The fact companies are actually able to get away with this without serious legal repercussions is astounding to me, but let’s set aside the legalities here and focus instead on the morality of whether or not it’s right to sell this technology in the first place. One of the most immediately obvious and common use cases of these programs is to make a piece of unique artwork imitating the style of an existing artist. As a ridiculous example, let’s say you wanted to recreate the cover artwork from Akikan’s first light novel volume in the style of legendary manga artist Kentaro Miura (who—if you aren’t immediately familiar—was responsible for creating Berserk). Setting aside how outlandish that sounds for a second, the fact we’re talking about an AI sourcing images without permission from an artist after his death and directly using them as building blocks in order to create something in his particular art style is genuinely pretty disturbing. Ultimately, that’s the crux of why AI art generation is so passionately despised; it can only create convincing looking, visually appealing images because it’s leeching off the creativity of real people without their consent. In all honesty, I don’t think people would have nearly as much of an issue with AI generated artwork as they do assuming that the knowledge base those algorithms were trained upon was sourced ethically, but the idea in-and-of itself of trying to “ethically” train an AI like this is more than likely untenable, especially considering how many different art styles the AI has to imitate in order to be effective. But honestly, it’s more than that. When you get right down to it, people don’t like the notion that something so traditionally personal and artistic as 2D animation was just spat out by a computer program and shoved into their faces. Part of why cartoons are impressive—regardless of whether or not they’re drawn in a western or eastern style—is because the viewer understands everything they’re seeing on screen was laboriously drawn and animated by hand. Already existing and common technology like 3D CGI blurs that line, but not to a degree where it’s upsetting for the average viewer because there’s still a different kind-of artistry happening there worthy of being respected, especially if that CGI is being used in the right context in order to enhance the whole of a particular animation. Supporters of AI generation software for things like voice acting, novelization and artwork argue that it’s about opening up avenues for creativity to a broader audience, lowering the barrier for entry for those looking to realize their creative vision in an audiovisual format. I, and many others, would argue that the development of software like this was never for the sake of trying to promote creativity or appeal to the average everyday user. It’s about streamlining and simplifying already existing processes. It’s about efficiency, speed and the elimination of existing roles for artists, animators, voice actors and writers; ultimately, it’s about giving corporations the power to do themselves what they would normally have to hire people for.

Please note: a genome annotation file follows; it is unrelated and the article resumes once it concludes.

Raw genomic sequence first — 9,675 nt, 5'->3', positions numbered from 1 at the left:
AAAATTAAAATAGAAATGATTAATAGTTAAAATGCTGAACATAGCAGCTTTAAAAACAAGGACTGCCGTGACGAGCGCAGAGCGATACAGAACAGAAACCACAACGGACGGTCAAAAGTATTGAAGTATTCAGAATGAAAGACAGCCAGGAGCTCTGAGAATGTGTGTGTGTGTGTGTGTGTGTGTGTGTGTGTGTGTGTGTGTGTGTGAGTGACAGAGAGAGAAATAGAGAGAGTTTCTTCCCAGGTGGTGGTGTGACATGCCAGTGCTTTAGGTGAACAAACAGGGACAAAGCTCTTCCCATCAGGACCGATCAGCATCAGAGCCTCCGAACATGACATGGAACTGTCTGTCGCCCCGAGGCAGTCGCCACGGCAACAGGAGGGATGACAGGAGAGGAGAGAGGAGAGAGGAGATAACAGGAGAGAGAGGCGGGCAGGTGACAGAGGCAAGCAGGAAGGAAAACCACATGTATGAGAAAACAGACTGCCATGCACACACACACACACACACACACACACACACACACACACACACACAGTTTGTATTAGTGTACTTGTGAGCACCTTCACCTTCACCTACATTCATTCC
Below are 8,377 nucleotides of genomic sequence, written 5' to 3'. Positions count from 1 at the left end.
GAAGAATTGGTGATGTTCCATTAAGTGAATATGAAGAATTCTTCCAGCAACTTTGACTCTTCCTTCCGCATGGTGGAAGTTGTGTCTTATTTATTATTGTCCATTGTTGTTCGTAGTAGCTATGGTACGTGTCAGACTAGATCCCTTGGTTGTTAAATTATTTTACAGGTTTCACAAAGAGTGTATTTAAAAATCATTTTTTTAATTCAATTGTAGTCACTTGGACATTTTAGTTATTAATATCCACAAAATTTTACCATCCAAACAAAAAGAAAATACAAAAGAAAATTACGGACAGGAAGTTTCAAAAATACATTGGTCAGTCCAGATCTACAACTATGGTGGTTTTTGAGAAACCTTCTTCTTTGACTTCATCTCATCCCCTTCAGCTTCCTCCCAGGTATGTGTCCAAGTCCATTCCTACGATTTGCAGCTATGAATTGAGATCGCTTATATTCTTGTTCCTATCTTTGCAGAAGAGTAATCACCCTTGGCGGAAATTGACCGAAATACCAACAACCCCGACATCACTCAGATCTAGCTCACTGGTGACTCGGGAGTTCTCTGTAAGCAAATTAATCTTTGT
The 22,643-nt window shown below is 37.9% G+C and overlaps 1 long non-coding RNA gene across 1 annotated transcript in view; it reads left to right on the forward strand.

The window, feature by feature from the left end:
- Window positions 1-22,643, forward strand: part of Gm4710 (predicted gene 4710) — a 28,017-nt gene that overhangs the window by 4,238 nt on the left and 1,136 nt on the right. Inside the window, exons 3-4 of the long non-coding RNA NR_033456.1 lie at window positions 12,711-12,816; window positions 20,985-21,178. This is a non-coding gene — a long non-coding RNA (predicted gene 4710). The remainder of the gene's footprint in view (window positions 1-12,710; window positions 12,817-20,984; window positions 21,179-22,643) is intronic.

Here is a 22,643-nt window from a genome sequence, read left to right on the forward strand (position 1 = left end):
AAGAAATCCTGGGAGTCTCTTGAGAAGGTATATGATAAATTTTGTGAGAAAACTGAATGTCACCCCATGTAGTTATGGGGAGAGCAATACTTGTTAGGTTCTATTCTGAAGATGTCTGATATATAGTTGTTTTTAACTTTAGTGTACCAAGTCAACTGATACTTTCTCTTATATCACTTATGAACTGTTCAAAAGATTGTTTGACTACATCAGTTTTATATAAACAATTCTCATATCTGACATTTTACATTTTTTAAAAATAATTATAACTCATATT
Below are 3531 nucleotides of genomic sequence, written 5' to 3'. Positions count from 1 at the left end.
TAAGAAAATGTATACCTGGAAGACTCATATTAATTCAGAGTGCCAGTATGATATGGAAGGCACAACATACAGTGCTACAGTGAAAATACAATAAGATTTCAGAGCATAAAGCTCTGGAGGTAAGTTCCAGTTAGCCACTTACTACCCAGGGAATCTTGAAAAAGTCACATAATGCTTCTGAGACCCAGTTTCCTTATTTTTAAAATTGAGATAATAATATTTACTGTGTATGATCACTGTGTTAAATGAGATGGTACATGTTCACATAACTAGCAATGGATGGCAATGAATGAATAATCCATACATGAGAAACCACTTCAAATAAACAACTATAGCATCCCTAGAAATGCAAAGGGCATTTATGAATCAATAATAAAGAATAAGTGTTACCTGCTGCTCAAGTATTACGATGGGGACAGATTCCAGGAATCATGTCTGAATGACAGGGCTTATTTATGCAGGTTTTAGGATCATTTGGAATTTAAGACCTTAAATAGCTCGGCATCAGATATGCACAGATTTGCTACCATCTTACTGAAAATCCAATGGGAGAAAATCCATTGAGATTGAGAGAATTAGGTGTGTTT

Now, do we necessarily have to be worried about an incoming dystopian future where all media is just AI generated by massive corporations without any need for human input, destroying creative professions utterly? Of course not—that’s just silly. But the underlying worry behind that thought—the idea that creativity and passion for things like writing, artwork and animation will die because it’s no longer considered a safe or viable career path—is a very valid one. As someone looking in from the outside of the industry, I think it’s easy to see people worried about whether or not they can carve out a future for themselves professionally as an artist or writer and say “Well, if you’re concerned as to whether or not your creative vision or your artistry will be respected, don’t try to turn it into a career.” But while there is some truth to that, I think the notion that any aspiring artists or creatives should expect to have their creativity compromised and its value disrespected when trying to pursue their passions professionally is a very dangerous one, especially in regards to the anime industry. Indie anime doesn’t really exist in the same way that indie games do; whereas most people familiar with today’s gaming landscape will tell you indie games are the way of the future and triple A titles have continuously regressed over the last decade or so, anime is an industry almost totally dominated by the giant animation studios at the top. It simply requires too much money, manpower and talent for any small, independent studio to make anything worthwhile in any reasonable amount of time. This is compounded by the simple fact that the vast majority of the anime that exists today is not original; the industry is almost entirely composed of light novel and manga adaptations, meaning that animation studios have to go out of their way to try and license those properties from their original creators. Put yourself into the shoes of a writer whose work has become a massive success story, prompting outreach from studios who want to animate and televise it; are you going to choose a small, unknown animation studio without the resources to make something you’re sure is going to impress, or a massive, renowned and well-respected studio who are more than capable of delivering something at a high-quality standard? Really good anime from very small studios is a rarity primarily for this reason; stuff like Happy Sugar Life is not anywhere near normal to see, and for as fantastic as Happy Sugar Life genuinely is, that show still failed and could’ve seen significant improvement visually! Of course, not every animation studio is the size of KyoAni or Studio Trigger, but there are amazing indie games out there like Stardew Valley created by only a single person; something like that is completely impossible for the anime industry.